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unplanted field with corn residue
CORN OR BEANS AS COVER? RMA is allowing prevented planting fields to be planted with corn or soybeans, but check with your crop insurance agent first. Several agronomic considerations apply, as well.

RMA confirms corn, soybeans as cover crop

Several agronomic considerations could come into play if you use corn or soybeans as a cover crop.

Here is a question Brian Frieden received recently once news spread that USDA’s Risk Management Agency would allow planting of corn or soybeans as cover crops on prevented planting acres. Frieden is regional director for RMA, based in Springfield, Ill., and covering Illinois, Indiana, Michigan and Ohio.

Question: Can I plant a cover crop of the same crop I was prevented from planting? Or in other words, can I use the seed I have on hand (corn, soybeans, wheat) to plant a cover crop as long as it’s at a lower seeded rate that qualifies for cover crops?

Frieden: “Yes. An acceptable cover crop must be generally recognized by agricultural experts as agronomically sound for the area for erosion control or other purposes related to conservation or soil improvement [if it] is planted at the recommended seeding rate, etc. The cover crop may be the same crop prevented from planting and may still retain eligibility for a prevented planting payment. The cover crop planted cannot be used for harvest as seed or grain.”

Here is an example: A producer plants a cover crop of corn for silage to be cut after Sept. 1 following a prevented planting crop of corn for grain. If all other provisions are met — and planting corn for silage at rates consistent with a cover crop is generally recognized by agricultural experts as being agronomically sound for the area for erosion control or other purposes related to conservation or soil improvement — it would not impact the prevented planting payment.

Agronomic considerations

Purdue University Extension agronomists have weighed in on matters related to using corn or soybeans as cover crops on prevented-planting acres. Here are some highlights:

Late-planting implications for corn. The late planting date includes additional agronomic recommendations for this 2019 forage harvest. Tony Vyn, professor of agronomy, says that even with the expectation of normal weather conditions for summer and fall, adapted corn hybrids might not reach one-half milk line before a killing frost occurs.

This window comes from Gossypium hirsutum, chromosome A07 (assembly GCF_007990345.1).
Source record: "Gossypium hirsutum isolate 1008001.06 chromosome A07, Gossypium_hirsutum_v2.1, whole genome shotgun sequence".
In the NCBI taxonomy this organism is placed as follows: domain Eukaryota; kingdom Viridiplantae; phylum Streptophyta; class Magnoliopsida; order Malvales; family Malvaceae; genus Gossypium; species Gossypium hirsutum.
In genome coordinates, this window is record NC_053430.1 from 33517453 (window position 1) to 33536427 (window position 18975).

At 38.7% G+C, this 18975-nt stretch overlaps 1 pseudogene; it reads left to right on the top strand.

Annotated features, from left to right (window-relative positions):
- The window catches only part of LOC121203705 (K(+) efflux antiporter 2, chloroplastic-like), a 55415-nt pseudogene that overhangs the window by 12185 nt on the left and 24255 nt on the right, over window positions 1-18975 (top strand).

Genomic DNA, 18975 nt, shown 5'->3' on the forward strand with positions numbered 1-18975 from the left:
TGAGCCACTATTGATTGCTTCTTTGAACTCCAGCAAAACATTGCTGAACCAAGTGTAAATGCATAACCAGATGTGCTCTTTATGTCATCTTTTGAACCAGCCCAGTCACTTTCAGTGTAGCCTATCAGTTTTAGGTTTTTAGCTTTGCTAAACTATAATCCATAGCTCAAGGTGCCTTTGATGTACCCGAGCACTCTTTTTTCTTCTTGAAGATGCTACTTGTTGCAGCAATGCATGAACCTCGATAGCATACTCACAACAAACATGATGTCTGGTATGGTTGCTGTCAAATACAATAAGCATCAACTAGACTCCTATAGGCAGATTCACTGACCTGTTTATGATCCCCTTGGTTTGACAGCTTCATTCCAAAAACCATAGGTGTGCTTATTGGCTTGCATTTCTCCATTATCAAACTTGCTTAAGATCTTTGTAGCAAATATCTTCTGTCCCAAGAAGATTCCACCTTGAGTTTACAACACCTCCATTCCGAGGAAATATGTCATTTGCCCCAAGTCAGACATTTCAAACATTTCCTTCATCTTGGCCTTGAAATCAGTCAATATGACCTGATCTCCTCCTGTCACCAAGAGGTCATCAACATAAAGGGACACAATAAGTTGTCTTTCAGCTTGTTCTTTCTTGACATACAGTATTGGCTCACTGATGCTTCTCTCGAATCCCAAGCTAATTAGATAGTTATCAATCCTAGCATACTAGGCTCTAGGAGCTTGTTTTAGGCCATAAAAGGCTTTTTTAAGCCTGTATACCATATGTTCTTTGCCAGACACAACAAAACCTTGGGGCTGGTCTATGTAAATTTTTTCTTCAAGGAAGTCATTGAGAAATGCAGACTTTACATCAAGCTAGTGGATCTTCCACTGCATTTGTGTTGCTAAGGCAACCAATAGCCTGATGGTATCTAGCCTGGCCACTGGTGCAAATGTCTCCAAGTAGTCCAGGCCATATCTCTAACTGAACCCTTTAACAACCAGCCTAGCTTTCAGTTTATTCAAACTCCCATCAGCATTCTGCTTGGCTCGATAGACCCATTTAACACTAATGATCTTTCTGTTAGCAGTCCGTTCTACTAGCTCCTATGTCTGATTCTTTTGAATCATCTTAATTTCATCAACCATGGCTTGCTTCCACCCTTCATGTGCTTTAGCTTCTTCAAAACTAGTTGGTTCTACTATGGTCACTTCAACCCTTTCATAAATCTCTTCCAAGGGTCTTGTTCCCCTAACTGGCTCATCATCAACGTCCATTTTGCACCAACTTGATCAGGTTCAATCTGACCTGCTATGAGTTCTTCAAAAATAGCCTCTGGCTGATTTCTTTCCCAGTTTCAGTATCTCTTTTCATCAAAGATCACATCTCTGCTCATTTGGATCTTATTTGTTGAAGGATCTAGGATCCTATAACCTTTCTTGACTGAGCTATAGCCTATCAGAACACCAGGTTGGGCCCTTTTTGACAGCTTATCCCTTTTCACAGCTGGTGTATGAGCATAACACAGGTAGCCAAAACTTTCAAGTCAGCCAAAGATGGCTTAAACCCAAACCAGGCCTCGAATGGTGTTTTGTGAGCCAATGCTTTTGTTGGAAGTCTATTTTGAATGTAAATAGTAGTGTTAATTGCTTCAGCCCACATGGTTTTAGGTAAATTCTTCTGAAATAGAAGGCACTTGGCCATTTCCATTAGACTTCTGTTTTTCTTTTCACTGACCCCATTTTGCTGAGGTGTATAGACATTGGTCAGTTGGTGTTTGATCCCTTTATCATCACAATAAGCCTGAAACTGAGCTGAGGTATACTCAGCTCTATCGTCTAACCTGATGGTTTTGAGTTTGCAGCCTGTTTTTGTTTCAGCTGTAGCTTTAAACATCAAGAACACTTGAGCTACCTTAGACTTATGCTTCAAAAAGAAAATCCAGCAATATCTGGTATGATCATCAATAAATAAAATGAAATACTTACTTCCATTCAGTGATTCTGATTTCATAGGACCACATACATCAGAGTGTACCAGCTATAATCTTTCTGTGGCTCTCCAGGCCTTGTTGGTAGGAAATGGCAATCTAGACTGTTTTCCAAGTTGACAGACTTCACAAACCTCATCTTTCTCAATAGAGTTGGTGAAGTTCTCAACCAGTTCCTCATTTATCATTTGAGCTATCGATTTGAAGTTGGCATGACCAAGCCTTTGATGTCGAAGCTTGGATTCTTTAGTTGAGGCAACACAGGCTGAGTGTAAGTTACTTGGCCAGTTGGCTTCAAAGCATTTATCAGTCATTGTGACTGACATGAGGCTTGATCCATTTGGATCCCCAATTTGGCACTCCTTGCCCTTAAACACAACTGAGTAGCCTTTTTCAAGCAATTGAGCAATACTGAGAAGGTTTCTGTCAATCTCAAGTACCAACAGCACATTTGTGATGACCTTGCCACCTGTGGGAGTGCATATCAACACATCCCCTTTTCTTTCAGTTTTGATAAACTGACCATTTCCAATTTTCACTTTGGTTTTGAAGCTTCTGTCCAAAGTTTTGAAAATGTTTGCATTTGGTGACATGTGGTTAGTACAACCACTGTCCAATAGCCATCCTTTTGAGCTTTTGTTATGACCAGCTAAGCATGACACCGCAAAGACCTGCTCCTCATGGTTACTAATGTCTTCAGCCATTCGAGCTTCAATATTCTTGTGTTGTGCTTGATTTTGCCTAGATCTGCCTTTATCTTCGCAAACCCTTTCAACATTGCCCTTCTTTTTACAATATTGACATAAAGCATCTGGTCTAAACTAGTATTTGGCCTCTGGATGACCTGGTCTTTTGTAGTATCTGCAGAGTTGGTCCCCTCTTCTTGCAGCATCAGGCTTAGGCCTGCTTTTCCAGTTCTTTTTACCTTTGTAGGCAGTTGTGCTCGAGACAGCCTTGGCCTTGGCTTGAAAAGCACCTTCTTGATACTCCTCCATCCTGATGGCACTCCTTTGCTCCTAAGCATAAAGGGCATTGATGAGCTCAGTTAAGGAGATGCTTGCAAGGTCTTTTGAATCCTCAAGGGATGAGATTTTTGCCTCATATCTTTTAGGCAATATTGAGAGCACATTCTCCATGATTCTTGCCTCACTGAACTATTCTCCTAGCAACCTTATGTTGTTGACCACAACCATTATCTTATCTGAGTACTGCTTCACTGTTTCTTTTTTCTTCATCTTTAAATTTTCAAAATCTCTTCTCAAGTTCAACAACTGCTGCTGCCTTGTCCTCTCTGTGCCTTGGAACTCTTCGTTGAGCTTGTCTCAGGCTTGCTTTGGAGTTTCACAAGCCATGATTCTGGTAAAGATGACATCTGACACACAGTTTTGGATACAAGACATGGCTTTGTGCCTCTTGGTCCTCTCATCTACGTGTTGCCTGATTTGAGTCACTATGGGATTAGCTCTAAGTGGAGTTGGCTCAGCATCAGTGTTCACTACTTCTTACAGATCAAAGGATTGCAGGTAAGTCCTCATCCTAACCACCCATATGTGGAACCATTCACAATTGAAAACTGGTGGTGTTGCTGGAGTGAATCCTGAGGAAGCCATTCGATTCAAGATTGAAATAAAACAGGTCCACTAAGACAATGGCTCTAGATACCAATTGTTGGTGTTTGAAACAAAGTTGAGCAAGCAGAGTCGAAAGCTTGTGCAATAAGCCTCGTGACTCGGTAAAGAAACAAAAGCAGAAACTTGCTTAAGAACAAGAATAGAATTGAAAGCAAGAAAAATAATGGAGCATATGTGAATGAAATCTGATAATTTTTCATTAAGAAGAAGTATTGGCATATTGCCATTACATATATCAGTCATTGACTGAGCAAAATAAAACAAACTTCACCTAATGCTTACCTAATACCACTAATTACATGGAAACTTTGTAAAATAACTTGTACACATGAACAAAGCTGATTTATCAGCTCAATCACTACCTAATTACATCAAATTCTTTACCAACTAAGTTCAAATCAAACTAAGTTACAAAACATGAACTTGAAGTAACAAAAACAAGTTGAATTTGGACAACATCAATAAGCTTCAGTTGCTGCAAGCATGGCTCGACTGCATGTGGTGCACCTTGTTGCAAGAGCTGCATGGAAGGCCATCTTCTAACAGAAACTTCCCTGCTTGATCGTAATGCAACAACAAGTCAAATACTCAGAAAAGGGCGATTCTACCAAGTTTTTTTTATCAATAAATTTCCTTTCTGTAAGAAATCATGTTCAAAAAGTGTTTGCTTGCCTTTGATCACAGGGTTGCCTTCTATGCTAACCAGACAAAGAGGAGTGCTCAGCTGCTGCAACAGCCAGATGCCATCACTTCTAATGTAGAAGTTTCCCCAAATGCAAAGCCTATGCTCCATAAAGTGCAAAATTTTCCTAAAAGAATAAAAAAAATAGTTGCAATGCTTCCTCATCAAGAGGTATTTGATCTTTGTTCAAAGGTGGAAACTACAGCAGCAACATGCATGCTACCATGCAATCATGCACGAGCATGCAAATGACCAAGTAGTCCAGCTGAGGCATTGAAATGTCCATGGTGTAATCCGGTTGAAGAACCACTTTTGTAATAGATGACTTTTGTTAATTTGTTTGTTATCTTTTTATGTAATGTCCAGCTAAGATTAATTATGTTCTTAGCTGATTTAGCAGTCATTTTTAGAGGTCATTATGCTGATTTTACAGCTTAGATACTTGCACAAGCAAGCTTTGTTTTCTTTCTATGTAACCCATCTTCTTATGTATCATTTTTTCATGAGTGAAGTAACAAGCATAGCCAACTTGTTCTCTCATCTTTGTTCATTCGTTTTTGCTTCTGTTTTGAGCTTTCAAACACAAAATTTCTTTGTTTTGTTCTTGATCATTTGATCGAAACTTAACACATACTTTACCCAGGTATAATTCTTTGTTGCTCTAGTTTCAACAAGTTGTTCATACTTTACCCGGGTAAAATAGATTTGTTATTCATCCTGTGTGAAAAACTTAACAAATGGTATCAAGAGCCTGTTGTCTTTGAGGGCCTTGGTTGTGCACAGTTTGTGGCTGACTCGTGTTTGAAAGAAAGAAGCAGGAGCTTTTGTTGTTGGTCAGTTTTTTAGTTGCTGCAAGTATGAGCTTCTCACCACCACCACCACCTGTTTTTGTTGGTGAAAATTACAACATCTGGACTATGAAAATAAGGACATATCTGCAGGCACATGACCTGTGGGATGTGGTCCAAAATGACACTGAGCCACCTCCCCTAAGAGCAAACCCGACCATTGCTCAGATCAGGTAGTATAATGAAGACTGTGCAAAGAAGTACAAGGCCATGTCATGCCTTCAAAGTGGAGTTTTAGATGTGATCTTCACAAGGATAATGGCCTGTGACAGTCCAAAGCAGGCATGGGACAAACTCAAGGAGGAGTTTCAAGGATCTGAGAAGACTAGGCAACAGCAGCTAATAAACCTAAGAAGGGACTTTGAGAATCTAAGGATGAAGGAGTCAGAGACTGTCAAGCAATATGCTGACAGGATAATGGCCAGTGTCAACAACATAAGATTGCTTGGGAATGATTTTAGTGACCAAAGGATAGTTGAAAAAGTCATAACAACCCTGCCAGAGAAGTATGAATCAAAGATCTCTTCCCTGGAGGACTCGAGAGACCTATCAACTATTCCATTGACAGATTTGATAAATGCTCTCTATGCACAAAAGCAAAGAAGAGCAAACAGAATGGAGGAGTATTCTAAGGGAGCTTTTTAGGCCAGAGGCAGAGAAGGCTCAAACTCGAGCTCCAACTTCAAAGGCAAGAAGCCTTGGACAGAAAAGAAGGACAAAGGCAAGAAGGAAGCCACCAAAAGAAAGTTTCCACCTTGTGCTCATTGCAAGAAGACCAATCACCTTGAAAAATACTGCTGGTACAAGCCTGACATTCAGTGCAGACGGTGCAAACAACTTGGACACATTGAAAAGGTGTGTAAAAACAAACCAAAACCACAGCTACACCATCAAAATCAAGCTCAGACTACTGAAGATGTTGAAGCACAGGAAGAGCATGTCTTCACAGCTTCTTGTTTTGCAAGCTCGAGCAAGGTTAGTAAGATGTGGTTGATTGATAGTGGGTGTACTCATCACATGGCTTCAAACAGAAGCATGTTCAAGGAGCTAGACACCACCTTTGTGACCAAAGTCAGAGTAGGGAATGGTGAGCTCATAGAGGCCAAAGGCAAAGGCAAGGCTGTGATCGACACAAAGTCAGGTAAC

“A one-half milk line in the kernels during the grain-filling stage corresponds with a whole-plant moisture content essential for proper ensiling through lactic acid-based fermentation,” Vyn explains. “Silage made too wet will result in seepage and poor quality.”

Green-chopping the standing corn is also an option, but daily harvest is required to have day-to-day uniformity of the ration being fed to livestock. Wet soil conditions can interrupt the process.

Disease implications. Using short-season hybrids for a given region is recommended. However, plant pathologist Darcy Telenko explains that short-season hybrids, especially when planted late, have a risk of higher levels of infection from foliar disease, so scouting for disease throughout the growing season is important.

“It’s important not to fertilize, especially nitrogen,” she says. “Also, remember seeding rates should not be increased if the goal is forage, and stored grain with GMO traits cannot be used as a cheaper alternative seed source.”

Traited seed. “It’s also a good idea to check with your seed dealer to see if the GMO-traited seed corn you plan to plant is approved as a cover crop,” Telenko says. From the standpoint of early canopy closure, 15-inch rows are preferred over 30-inch, she adds.

Soybean seed for cover. Soybean specialist Shaun Casteel reminds farmers that treated soybean seed that cannot be returned to the seed dealer is a suitable cover crop source after checking to make sure the GMO-traited seed soybean varieties are approved for cover crops. 

“Farm-stored, treated soybean seed saved for 2020 planting will have reductions in germination potential, as well as a loss in seed treatment efficacy,” Casteel says.  

“Full-season soybean varieties, for a given region, are preferred since they will produce more vegetative biomass and delay pod development and seed fill,” he says. “Vegetative biomass is usually maximized halfway between R5 and R6 growth stages, though seed viability in the older pods will likely begin at the point when harvested before leaf yellowing — with the approximate growth stage of R7, when the soybean is a viable forage source.”

Long-term rotation effects. “Producers should consider the long-term rotation of a given field, and evaluate the positives and negatives for choosing either of these two crops,” Casteel says.

He encourages farmers to ask questions such as, “Do I have soybean cyst nematode? If so, am I planting a variety that will help reduce the population?” It’s also important to keep in mind that some cover crop species may help reduce the SCN population. Casteel prompts farmers to make future considerations as well, including how the corn or beans planted will result in additional disease pressure in future years.  

“Farmers need to think and consider ramifications for the present and the future, including researching better cover crop species available that will help break up a corn or soybean cycle for at least one year,” he says.

“Be sure to check seed and seed treatment labels to ensure that the seed source is approved for forage production, and also be aware that previously applied herbicides can have a potential carryover impact on cover crop germination, and select cover crop species to be planted accordingly,” he says.

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